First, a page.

Hi. I’m Judy’s husband, Peter. Because I’m eight years older than she is, she invited me to tell you how things look to an eighty-something.
In your seventies, you’re part of what gerontologists call the “young old”. Some time in your eighties you graduate and become one of the “old old”. Of course it happens at different times for different people, but it’s starting to happen to me now. At eighty-two, I look like old man and I walk like an old man. But I don’t feel like an old man so it startles me when pregnant women offer me their seats on the bus.
I take pills like an old man (seventeen a day). And when I wake up in the morning, I can appreciate the old joke about how, if you wake up one morning and nothing hurts, you’re dead. Luckily I still hurt in the morning.
I think that I hurt less than I might because (thanks in part to Judy’s example) I stretch before breakfast and go to the gym during the day. I realize that aging is inevitable unless you avoid it by dying. But I’m convinced that exercise makes it less bad, not only by slowing it down, but by making you feel better while you’re doing it.
When I walk or bike, almost everyone else passes me. In the olden days, when we went on biking vacations, I was usually at the head of the pack. Now the pack has to wait for me. I used to run marathons. Now I can hardly run. I make lists to help me remember what I want to do but I forget where I put the lists. Almost everything I do takes longer and I don’t do it as well as I used to.
What surprises me is that that doesn’t make me unhappy. Recent research into happiness (Yes, there is such research.) suggests why.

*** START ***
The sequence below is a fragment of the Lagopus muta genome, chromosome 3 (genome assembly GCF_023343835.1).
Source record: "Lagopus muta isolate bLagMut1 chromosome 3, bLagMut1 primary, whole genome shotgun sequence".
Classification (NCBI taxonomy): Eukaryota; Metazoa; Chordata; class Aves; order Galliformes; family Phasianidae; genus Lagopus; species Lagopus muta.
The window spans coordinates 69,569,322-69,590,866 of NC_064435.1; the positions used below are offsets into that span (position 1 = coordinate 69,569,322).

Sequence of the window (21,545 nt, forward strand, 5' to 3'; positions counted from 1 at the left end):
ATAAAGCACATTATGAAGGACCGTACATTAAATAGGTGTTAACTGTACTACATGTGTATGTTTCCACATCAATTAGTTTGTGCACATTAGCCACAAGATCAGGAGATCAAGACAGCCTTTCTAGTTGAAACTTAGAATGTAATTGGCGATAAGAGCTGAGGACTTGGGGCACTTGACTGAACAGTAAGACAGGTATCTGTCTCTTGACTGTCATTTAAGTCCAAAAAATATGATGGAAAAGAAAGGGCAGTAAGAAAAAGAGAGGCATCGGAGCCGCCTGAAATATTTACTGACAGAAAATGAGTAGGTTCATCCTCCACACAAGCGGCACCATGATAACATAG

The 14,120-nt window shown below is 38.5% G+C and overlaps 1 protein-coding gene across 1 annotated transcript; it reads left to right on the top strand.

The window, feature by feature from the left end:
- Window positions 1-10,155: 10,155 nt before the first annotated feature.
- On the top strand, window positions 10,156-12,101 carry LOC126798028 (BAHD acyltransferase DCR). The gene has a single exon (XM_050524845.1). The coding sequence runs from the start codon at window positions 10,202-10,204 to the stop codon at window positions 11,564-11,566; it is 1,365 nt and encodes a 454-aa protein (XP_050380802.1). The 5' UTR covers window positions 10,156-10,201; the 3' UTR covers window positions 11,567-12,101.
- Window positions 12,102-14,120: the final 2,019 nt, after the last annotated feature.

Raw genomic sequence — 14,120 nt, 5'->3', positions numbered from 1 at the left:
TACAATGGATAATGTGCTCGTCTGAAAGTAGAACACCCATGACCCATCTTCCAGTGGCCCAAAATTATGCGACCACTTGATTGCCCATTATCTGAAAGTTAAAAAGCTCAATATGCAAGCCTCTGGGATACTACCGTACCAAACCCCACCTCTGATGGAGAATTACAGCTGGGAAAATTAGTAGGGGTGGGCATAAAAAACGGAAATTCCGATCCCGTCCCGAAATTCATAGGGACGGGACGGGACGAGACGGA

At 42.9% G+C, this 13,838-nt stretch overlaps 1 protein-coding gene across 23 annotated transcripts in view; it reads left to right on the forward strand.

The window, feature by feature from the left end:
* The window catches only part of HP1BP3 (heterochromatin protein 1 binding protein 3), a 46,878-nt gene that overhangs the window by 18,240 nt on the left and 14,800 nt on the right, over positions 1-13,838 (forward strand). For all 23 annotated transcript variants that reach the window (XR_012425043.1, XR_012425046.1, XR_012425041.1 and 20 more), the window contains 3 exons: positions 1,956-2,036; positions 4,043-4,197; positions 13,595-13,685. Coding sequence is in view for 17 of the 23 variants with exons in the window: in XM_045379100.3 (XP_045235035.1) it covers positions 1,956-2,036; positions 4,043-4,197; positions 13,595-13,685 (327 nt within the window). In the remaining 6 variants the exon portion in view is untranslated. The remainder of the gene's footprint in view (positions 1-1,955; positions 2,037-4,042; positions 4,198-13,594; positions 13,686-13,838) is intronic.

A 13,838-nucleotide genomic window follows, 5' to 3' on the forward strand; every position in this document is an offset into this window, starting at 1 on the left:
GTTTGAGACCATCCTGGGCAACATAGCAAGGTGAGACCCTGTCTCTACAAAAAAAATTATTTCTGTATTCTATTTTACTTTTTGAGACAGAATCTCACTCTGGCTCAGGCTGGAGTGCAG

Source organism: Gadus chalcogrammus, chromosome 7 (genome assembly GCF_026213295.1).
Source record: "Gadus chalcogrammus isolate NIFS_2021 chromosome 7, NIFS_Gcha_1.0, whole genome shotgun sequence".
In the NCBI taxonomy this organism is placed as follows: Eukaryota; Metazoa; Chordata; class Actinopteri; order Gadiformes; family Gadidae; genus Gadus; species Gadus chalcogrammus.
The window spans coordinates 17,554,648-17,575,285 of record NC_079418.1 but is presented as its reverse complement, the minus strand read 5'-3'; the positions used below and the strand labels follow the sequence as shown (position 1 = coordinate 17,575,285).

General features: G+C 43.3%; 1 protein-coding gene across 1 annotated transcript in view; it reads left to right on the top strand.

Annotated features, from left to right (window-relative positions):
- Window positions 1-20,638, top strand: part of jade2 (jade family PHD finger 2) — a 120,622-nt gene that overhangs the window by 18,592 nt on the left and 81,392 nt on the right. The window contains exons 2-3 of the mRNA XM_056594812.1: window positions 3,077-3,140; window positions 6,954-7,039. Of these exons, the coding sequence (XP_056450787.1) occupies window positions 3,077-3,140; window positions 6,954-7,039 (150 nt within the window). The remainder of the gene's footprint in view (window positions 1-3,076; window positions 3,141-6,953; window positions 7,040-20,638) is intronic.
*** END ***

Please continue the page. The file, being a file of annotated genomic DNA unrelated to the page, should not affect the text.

Happiness seems to be a relative thing. Like perception. A flashlight that doesn’t look like much during the day can look quite bright at night. And happiness researcher Daniel Kahneman suggests a way to demonstrate that relativity. Fill three bowls with water, one lukewarm, one a bit cooler and the third a bit warmer. Put one hand in the cooler bowl and one in the warmer. Leave them there for a minute and then put them both into the lukewarm bowl. It will feel cold to the hand that was in the warm bowl and warm to the one that was in the cool bowl. Same bowl. Different perceptions.
Fortunately happiness seems to work pretty much the same way. Although doing things as slowly and badly as I do in my eighties would have depressed me in my forties, it doesn’t depress me today. I still enjoy learning new things, working on new projects, drinking martinis, eating chocolate, listening to Mozart, seeing my grandchildren and going to bed with Judy (although it reminds me of The New Yorker cartoon that shows a middle-aged couple in bed with the caption “WHERE THE WILD THINGS WERE”).
As Chekov put it: “Even in Siberia, there is happiness.”